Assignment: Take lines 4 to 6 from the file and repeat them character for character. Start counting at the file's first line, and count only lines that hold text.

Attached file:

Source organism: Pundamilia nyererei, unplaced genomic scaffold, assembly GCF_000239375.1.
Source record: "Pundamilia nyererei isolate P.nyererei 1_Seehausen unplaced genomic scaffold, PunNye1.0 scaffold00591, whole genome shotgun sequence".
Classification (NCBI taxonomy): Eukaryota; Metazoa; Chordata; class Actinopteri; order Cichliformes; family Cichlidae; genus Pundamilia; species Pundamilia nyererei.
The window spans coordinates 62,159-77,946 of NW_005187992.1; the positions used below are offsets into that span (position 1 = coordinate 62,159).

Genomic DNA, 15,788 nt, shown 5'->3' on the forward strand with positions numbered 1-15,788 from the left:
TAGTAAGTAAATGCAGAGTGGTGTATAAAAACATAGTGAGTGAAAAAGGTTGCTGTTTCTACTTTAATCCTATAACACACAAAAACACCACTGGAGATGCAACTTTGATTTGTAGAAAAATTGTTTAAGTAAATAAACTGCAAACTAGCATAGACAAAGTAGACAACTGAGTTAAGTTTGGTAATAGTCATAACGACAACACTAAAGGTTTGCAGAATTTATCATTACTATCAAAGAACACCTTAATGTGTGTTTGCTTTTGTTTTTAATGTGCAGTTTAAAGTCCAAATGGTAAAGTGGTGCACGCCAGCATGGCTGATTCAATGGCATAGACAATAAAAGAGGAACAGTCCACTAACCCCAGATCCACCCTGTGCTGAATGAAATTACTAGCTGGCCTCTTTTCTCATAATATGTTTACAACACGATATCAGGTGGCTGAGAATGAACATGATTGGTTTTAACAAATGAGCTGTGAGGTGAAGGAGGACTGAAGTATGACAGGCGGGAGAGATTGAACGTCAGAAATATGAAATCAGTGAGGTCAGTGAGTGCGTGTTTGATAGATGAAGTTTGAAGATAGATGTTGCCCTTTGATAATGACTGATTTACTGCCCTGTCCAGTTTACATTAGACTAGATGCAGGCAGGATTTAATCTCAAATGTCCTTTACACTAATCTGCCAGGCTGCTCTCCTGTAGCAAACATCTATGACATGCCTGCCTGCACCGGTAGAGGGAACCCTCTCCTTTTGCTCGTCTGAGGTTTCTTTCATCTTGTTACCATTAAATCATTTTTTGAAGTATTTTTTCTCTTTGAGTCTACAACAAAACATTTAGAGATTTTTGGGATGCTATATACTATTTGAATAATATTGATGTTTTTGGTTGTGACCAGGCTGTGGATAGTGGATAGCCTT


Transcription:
The window spans coordinates 62,159-77,946 of NW_005187992.1; the positions used below are offsets into that span (position 1 = coordinate 62,159).

Genomic DNA, 15,788 nt, shown 5'->3' on the forward strand with positions numbered 1-15,788 from the left:
TAGTAAGTAAATGCAGAGTGGTGTATAAAAACATAGTGAGTGAAAAAGGTTGCTGTTTCTACTTTAATCCTATAACACACAAAAACACCACTGGAGATGCAACTTTGATTTGTAGAAAAATTGTTTAAGTAAATAAACTGCAAACTAGCATAGACAAAGTAGACAACTGAGTTAAGTTTGGTAATAGTCATAACGACAACACTAAAGGTTTGCAGAATTTATCATTACTATCAAAGAACACCTTAATGTGTGTTTGCTTTTGTTTTTAATGTGCAGTTTAAAGTCCAAATGGTAAAGTGGTGCACGCCAGCATGGCTGATTCAATGGCATAGACAATAAAAGAGGAACAGTCCACTAACCCCAGATCCACCCTGTGCTGAATGAAATTACTAGCTGGCCTCTTTTCTCATAATATGTTTACAACACGATATCAGGTGGCTGAGAATGAACATGATTGGTTTTAACAAATGAGCTGTGAGGTGAAGGAGGACTGAAGTATGACAGGCGGGAGAGATTGAACGTCAGAAATATGAAATCAGTGAGGTCAGTGAGTGCGTGTTTGATAGATGAAGTTTGAAGATAGATGTTGCCCTTTGATAATGACTGATTTACTGCCCTGTCCAGTTTACATTAGACTAGATGCAGGCAGGATTTAATCTCAAATGTCCTTTACACTAATCTGCCAGGCTGCTCTCCTGTAGCAAACATCTATGACATGCCTGCCTGCACCGGTAGAGGGAACCCTCTCCTTTTGCTCGTCTGAGGTTTCTTTCATCTTGTTACCATTAAATCATTTTTTGAAGTATTTTTTCTCTTTGAGTCTACAACAAAACATTTAGAGATTTTTGGGATGCTATATACTATTTGAATAATATTGATGTTTTTGGTTGTGACCAGGCTGTGGATAGTGGATAGCCTT